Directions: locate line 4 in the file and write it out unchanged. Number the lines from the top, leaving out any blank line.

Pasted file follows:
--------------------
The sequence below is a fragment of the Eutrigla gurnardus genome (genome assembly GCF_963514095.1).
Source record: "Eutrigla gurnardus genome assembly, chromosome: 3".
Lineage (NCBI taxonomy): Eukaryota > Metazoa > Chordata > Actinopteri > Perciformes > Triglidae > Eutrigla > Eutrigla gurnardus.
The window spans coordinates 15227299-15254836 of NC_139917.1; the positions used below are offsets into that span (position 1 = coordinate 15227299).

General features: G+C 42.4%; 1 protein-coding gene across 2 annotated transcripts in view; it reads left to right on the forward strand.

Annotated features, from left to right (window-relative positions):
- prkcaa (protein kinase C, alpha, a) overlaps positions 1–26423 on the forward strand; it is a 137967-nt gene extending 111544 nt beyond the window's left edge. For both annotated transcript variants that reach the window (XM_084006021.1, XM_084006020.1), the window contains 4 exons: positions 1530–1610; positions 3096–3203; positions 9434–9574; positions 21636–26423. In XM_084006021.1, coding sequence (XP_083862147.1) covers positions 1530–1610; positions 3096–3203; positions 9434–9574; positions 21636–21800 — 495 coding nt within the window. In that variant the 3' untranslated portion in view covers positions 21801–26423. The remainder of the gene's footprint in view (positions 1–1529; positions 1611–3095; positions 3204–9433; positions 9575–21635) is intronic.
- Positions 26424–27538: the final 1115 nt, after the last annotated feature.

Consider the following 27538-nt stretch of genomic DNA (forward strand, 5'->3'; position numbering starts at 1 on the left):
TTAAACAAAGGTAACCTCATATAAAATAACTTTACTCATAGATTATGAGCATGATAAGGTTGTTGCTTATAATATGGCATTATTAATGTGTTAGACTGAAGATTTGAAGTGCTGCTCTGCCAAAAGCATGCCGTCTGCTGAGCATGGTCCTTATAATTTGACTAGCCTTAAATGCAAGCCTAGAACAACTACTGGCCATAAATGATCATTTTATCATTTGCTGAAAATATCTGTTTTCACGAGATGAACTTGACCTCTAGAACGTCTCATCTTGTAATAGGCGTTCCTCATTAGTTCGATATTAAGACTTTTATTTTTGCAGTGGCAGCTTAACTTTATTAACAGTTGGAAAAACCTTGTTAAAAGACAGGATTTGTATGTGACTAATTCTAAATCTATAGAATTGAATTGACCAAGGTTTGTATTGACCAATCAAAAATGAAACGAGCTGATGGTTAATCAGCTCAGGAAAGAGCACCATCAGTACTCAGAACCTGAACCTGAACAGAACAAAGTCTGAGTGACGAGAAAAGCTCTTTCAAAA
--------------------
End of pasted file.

The window spans coordinates 15227299-15254836 of NC_139917.1; the positions used below are offsets into that span (position 1 = coordinate 15227299).